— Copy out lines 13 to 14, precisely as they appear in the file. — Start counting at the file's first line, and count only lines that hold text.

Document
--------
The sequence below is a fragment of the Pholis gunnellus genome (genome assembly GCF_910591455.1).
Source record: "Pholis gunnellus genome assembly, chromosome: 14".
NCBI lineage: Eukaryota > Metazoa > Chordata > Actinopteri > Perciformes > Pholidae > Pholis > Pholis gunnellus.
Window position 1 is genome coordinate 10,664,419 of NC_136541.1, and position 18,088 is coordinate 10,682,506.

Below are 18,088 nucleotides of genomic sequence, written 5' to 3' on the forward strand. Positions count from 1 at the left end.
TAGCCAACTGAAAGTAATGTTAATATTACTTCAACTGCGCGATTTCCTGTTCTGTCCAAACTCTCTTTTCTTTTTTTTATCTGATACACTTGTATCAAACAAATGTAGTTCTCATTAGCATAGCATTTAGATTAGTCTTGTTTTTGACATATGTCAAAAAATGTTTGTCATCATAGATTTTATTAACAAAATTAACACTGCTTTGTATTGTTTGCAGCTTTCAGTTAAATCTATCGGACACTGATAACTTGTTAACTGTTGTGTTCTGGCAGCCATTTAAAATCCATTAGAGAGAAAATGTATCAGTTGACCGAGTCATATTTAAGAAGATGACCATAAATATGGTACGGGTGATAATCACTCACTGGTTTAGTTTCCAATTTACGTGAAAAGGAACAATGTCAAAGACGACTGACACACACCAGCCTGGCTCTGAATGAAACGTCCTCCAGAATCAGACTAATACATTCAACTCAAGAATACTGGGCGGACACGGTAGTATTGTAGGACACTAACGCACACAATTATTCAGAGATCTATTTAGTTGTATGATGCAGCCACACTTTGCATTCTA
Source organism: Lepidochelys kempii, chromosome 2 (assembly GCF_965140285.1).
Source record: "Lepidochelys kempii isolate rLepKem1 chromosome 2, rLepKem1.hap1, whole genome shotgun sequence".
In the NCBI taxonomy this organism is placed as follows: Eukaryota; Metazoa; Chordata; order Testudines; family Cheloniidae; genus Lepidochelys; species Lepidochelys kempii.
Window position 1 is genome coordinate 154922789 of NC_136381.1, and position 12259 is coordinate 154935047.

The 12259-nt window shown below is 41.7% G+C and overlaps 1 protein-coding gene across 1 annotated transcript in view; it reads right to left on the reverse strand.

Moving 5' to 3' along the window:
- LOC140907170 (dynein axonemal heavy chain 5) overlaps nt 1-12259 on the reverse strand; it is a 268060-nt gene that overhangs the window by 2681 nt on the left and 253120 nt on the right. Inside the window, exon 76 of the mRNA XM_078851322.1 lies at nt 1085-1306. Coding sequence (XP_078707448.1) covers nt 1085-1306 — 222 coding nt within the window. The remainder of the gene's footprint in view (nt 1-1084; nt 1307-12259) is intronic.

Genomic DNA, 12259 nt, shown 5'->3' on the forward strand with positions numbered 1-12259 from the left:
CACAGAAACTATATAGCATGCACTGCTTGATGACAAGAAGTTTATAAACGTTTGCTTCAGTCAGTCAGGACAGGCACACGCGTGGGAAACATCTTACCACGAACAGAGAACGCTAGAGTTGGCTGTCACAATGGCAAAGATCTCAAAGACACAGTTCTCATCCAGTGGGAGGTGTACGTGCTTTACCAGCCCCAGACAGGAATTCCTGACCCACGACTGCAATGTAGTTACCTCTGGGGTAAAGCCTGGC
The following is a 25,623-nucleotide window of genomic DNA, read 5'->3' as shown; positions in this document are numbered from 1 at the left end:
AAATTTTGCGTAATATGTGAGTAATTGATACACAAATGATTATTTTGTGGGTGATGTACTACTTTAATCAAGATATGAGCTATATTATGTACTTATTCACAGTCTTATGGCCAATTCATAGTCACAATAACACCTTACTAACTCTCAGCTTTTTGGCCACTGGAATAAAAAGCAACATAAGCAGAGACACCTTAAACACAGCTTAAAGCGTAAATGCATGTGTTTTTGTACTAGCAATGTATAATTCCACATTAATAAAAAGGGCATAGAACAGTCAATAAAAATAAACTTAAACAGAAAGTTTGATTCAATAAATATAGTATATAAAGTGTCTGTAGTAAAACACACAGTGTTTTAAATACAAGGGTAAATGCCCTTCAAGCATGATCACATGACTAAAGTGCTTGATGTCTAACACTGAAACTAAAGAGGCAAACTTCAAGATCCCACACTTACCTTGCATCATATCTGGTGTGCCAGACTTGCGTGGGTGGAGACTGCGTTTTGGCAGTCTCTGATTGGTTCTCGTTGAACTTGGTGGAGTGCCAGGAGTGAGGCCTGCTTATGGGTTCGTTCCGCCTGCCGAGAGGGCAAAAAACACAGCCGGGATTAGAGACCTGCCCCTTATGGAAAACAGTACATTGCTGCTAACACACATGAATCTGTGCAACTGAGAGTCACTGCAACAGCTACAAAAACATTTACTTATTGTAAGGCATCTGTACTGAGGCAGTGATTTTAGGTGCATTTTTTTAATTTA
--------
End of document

- LOC140907170 (dynein axonemal heavy chain 5) overlaps nt 1-12259 on the reverse strand; it is a 268060-nt gene that overhangs the window by 2681 nt on the left and 253120 nt on the right. Inside the window, exon 76 of the mRNA XM_078851322.1 lies at nt 1085-1306. Coding sequence (XP_078707448.1) covers nt 1085-1306 — 222 coding nt within the window. The remainder of the gene's footprint in view (nt 1-1084; nt 1307-12259) is intronic.

Genomic DNA, 12259 nt, shown 5'->3' on the forward strand with positions numbered 1-12259 from the left: